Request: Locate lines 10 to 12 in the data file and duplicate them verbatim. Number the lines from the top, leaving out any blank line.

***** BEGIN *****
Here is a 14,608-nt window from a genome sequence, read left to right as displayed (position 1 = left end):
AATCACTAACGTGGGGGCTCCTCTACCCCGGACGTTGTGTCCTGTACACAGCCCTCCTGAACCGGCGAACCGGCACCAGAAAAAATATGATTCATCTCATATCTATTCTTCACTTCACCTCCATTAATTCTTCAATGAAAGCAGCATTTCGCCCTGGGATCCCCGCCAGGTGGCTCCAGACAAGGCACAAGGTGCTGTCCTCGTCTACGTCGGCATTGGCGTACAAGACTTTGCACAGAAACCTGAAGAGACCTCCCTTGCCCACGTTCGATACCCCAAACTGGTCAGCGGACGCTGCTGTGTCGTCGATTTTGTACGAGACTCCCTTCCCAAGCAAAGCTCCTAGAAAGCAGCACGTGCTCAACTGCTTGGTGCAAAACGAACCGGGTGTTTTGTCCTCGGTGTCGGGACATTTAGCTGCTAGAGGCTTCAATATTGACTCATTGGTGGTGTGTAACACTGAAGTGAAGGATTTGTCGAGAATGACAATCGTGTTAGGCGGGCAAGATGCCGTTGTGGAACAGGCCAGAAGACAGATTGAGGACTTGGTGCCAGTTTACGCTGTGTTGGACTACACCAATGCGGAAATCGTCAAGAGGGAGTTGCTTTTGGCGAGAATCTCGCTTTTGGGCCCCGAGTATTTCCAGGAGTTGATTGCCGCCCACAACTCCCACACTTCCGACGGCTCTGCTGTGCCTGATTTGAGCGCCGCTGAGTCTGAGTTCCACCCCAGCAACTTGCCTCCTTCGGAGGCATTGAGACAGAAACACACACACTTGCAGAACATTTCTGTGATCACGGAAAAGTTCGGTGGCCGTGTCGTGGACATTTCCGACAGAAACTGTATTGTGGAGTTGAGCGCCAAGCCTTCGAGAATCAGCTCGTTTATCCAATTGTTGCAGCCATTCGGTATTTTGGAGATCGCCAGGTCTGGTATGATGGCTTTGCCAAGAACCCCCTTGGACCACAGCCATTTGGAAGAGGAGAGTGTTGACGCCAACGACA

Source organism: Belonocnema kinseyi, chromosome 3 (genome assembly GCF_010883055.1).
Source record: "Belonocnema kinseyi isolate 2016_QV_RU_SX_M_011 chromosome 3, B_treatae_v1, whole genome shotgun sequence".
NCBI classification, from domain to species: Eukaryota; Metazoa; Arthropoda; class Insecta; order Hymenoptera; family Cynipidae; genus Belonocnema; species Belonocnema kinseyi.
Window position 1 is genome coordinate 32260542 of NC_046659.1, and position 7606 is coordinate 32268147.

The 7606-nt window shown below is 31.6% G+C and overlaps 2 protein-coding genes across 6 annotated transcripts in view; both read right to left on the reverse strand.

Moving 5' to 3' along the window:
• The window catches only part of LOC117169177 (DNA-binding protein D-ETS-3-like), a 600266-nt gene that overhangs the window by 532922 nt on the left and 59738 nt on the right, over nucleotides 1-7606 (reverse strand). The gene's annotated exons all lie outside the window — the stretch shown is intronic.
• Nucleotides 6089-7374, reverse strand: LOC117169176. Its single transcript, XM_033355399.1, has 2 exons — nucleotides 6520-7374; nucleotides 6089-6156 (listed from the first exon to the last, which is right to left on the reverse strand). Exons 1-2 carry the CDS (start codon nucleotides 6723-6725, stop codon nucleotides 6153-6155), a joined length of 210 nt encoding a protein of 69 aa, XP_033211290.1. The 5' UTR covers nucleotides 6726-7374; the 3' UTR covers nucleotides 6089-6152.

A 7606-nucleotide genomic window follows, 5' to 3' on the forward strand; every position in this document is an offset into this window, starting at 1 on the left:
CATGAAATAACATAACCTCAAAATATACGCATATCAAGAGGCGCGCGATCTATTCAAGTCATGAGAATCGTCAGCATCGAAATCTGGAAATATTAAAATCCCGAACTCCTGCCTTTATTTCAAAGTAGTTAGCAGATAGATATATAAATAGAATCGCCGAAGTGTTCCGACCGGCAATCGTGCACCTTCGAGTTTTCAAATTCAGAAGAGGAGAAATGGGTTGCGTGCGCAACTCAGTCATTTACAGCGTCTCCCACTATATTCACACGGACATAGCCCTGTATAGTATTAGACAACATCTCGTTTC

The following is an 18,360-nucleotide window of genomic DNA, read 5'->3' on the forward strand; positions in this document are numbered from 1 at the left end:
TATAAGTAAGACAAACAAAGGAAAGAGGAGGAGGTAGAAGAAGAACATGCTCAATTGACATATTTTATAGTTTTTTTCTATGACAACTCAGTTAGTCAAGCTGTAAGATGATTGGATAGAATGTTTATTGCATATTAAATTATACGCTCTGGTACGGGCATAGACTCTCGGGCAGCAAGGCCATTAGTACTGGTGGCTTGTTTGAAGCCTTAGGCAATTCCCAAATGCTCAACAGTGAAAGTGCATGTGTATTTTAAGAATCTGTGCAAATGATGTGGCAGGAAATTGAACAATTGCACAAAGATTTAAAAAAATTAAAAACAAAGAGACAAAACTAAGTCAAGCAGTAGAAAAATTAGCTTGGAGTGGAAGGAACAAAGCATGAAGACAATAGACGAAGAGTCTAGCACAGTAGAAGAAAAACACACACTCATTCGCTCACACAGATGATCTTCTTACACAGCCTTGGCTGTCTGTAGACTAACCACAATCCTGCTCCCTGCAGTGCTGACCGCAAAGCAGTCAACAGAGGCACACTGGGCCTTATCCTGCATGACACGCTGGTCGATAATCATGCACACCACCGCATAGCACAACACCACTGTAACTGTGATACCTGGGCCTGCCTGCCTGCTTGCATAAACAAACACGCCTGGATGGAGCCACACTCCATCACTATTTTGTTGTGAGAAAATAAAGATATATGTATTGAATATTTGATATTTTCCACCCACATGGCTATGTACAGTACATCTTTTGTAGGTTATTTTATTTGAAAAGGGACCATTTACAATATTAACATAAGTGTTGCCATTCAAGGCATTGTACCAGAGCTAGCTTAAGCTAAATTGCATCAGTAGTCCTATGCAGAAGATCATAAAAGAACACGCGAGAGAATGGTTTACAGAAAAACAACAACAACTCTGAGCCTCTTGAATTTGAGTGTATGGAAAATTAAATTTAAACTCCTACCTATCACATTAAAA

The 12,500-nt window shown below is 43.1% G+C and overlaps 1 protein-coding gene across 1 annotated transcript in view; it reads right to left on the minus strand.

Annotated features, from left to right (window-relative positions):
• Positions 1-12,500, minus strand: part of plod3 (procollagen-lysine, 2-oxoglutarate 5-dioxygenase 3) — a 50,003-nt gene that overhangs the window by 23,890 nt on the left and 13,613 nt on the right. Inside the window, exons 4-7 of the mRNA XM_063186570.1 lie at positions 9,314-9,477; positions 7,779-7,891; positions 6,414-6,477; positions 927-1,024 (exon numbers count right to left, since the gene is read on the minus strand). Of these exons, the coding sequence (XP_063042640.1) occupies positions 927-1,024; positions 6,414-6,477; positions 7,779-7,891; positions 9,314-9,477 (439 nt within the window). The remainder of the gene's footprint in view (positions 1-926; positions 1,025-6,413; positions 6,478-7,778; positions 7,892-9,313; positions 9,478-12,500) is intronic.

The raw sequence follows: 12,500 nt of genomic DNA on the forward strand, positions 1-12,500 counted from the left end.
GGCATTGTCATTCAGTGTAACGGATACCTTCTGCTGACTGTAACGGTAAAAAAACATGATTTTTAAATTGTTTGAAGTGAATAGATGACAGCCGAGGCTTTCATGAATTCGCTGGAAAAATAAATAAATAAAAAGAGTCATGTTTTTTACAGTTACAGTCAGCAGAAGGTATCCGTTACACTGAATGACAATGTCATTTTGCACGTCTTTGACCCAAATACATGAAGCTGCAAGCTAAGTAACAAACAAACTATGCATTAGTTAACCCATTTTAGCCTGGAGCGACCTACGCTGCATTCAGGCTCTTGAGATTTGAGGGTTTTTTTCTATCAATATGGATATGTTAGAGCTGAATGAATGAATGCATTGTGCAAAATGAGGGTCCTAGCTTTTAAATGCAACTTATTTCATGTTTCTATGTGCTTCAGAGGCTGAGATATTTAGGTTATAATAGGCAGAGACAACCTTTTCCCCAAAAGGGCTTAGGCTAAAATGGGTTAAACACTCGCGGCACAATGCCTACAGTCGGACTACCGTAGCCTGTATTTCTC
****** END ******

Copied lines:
• Nucleotides 6089-7374, reverse strand: LOC117169176. Its single transcript, XM_033355399.1, has 2 exons — nucleotides 6520-7374; nucleotides 6089-6156 (listed from the first exon to the last, which is right to left on the reverse strand). Exons 1-2 carry the CDS (start codon nucleotides 6723-6725, stop codon nucleotides 6153-6155), a joined length of 210 nt encoding a protein of 69 aa, XP_033211290.1. The 5' UTR covers nucleotides 6726-7374; the 3' UTR covers nucleotides 6089-6152.

A 7606-nucleotide genomic window follows, 5' to 3' on the forward strand; every position in this document is an offset into this window, starting at 1 on the left:
CATGAAATAACATAACCTCAAAATATACGCATATCAAGAGGCGCGCGATCTATTCAAGTCATGAGAATCGTCAGCATCGAAATCTGGAAATATTAAAATCCCGAACTCCTGCCTTTATTTCAAAGTAGTTAGCAGATAGATATATAAATAGAATCGCCGAAGTGTTCCGACCGGCAATCGTGCACCTTCGAGTTTTCAAATTCAGAAGAGGAGAAATGGGTTGCGTGCGCAACTCAGTCATTTACAGCGTCTCCCACTATATTCACACGGACATAGCCCTGTATAGTATTAGACAACATCTCGTTTC